By Dr. Beth McCarville
At St. Jude Children’s Research Hospital, we recently treated a 10-year-old girl with recurrent acute myelogenous leukemia who had undergone a bone marrow transplant.
Shortly after the transplant, she developed hepatic-veno-occlusive disease, a condition in which some of the small veins in the liver are obstructed.
She was treated with blood thinners, yet her liver function worsened. We performed color Doppler and 2-D spectral Doppler ultrasound of her liver to assess the blood flow. The examination revealed an absence of flow in the main portal vein, but it was unclear whether this was due to portal vein thrombosis (a blockage or narrowing of the portal vein by a blood clot) or venous stasis (a risk factor for forming blood clots in veins). Portal vein thrombosis would require delivery of tissue plasminogen activator (TPA) directly into the portal vein while venous stasis could be managed conservatively.
In this patient, intravascular TPA carried numerous associated risks and therefore, it was crucial to confirm the presence of thrombus. Because the patient had undergone myeloablation in preparation for bone marrow transplantation, she was thrombocytopenic, coagulopathic and at a high risk of bleeding from invasive procedures such as required for TPA administration.
Also, her transplant had induced renal insufficiency. Because of this, she was not a good candidate for any imaging procedure requiring the use of an iodinated intravenous contrast agent due to the potential for toxicity in the kidneys. Moreover, because she was in critical condition, she was not a good candidate for transport to the imaging department for MR angiography.
She was, however, an ideal candidate for contrast enhanced ultrasound (CEUS). Ultrasound contrast agents are not metabolized by the kidneys, so they can be safely administered to patients with renal insufficiency. Ultrasound is also a portable modality that can be easily transported outside of the radiology department.
We performed a CEUS exam at the patient’s bedside which clearly demonstrated reversal of flow in the main portal vein. In this case, CEUS answered a crucial clinical question while eliminating the need for a risky invasive procedure, avoided the potential nephrotoxicity from iodinated contrast administration, avoided exposing the patient to additional ionizing radiation and avoided transporting a critically ill patient out of the intensive care unit.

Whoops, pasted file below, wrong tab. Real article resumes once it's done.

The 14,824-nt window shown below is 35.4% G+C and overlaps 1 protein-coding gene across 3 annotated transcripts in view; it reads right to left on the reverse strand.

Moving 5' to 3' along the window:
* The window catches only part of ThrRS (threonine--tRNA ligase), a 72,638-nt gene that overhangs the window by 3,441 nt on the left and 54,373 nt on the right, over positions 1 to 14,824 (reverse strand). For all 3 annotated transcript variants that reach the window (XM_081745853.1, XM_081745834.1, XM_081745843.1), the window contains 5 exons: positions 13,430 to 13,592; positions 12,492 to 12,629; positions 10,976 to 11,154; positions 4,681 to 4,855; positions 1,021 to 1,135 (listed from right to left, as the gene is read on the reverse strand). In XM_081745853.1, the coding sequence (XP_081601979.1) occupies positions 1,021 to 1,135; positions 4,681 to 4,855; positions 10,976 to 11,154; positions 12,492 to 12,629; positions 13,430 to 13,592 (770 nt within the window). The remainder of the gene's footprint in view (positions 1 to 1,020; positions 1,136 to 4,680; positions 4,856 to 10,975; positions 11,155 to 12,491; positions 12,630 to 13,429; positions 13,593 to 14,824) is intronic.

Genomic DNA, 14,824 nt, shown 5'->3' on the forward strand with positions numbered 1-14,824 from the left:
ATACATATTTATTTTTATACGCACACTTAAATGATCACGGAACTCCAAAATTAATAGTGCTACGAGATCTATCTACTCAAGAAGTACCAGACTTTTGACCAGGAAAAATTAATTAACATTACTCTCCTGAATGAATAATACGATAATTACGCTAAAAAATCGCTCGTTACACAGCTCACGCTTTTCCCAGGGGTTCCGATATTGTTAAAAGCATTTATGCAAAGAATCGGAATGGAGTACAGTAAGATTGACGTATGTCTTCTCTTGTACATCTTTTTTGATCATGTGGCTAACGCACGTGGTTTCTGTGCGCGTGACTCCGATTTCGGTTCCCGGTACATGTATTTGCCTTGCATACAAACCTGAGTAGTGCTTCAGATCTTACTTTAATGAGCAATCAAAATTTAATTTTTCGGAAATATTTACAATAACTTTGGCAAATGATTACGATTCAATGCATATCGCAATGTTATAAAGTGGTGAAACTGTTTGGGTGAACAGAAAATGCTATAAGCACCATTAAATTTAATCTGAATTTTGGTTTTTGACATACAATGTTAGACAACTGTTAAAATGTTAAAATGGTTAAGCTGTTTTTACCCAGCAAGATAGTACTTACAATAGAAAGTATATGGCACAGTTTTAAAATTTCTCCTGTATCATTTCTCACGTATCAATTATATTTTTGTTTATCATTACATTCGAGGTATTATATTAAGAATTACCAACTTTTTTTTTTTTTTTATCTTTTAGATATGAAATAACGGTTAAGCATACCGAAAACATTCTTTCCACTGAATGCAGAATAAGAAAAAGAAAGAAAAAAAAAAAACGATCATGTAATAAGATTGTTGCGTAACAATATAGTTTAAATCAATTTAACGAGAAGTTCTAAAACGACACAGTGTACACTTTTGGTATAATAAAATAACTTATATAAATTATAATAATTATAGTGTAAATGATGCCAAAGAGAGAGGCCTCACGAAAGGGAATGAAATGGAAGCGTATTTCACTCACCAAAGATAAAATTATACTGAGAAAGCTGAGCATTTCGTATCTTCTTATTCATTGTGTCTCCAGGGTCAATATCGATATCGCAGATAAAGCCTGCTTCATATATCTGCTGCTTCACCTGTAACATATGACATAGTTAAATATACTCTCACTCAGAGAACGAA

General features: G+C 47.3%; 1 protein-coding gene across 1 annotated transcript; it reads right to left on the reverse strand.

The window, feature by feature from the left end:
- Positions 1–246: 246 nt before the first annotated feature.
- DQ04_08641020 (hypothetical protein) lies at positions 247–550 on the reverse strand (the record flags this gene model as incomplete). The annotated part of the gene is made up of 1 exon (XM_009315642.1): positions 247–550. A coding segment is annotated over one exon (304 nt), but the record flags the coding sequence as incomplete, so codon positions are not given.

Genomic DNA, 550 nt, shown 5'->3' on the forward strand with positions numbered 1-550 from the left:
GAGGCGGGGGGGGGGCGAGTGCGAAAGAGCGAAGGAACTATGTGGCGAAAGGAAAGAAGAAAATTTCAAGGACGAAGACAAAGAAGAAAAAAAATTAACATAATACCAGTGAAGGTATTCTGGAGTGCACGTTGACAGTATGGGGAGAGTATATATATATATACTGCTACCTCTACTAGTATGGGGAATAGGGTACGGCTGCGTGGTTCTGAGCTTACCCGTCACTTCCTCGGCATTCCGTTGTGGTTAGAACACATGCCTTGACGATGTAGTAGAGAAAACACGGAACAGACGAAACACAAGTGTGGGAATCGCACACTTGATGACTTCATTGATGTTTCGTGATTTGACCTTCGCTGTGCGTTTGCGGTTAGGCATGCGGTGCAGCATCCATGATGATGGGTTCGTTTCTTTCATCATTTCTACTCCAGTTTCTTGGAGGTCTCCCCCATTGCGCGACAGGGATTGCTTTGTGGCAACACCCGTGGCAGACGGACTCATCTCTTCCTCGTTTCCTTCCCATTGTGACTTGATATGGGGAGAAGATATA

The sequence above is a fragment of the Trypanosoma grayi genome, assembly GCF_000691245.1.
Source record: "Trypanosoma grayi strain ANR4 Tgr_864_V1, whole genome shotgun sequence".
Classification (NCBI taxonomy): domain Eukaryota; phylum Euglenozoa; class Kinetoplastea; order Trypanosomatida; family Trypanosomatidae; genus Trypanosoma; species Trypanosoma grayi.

Approximately 30 million people in the U.S. have some form of liver disease. However, its symptoms can be vague and easily confused with other health complications, making it difficult to diagnose.
In April 2016, the FDA approved the use of contrast agent for liver lesion characterization in adult and pediatric patients, offering clinicians a fast way of confidently detecting problems in a patient’s liver, using non-ionizing radiation.
Our main clinical indication for contrast enhanced ultrasound (CEUS) is to characterize focal liver lesions. Focal liver lesions occur in about 17 percent of children after cancer therapy. When such lesions arise, it is crucial to determine whether they are benign or represent metastatic disease. Before utilizing CEUS at our institution, such patients would undergo additional imaging (often MRI which can require sedation of young patients) or early imaging follow-up to determine the growth rate of the lesion. This approach resulted in added time, cost and anxiety in the patient’s management.
Now these patients undergo CEUS on the same day or the next day after the original imaging exam that discovered the focal liver lesion. This approach is quick, low-cost, uses non-ionizing radiation and is sedation-free. It provides immediate clinical images, which enables physicians to give feedback to the patient, their family and treating physician.
I believe the role of CEUS in pediatric oncology will increase. There are a wide variety of potential applications. In addition to being low-cost and sedation-free, it has the added benefit of being portable. This is an important attribute in our institution because patients needing imaging studies may be too ill to come to the radiology department. The system can be easily transported to their bedside. Children are naturally in motion, so it’s important to be able to capture clear images quickly.
With the introduction of targeted therapies into cancer clinical trials, there is a growing need for functional and metabolic imaging methods that go beyond a simple measurement of tumor size. Dynamic, quantitative contrast enhanced ultrasound may provide a method of assessing tumor blood flow which, in turn, may reflect or predict response to therapy.
This, however, needs to be validated in clinical trials.
About the author: Dr. Beth McCarville is the chief of the Body Imaging Section at St. Jude Children’s Research Hospital.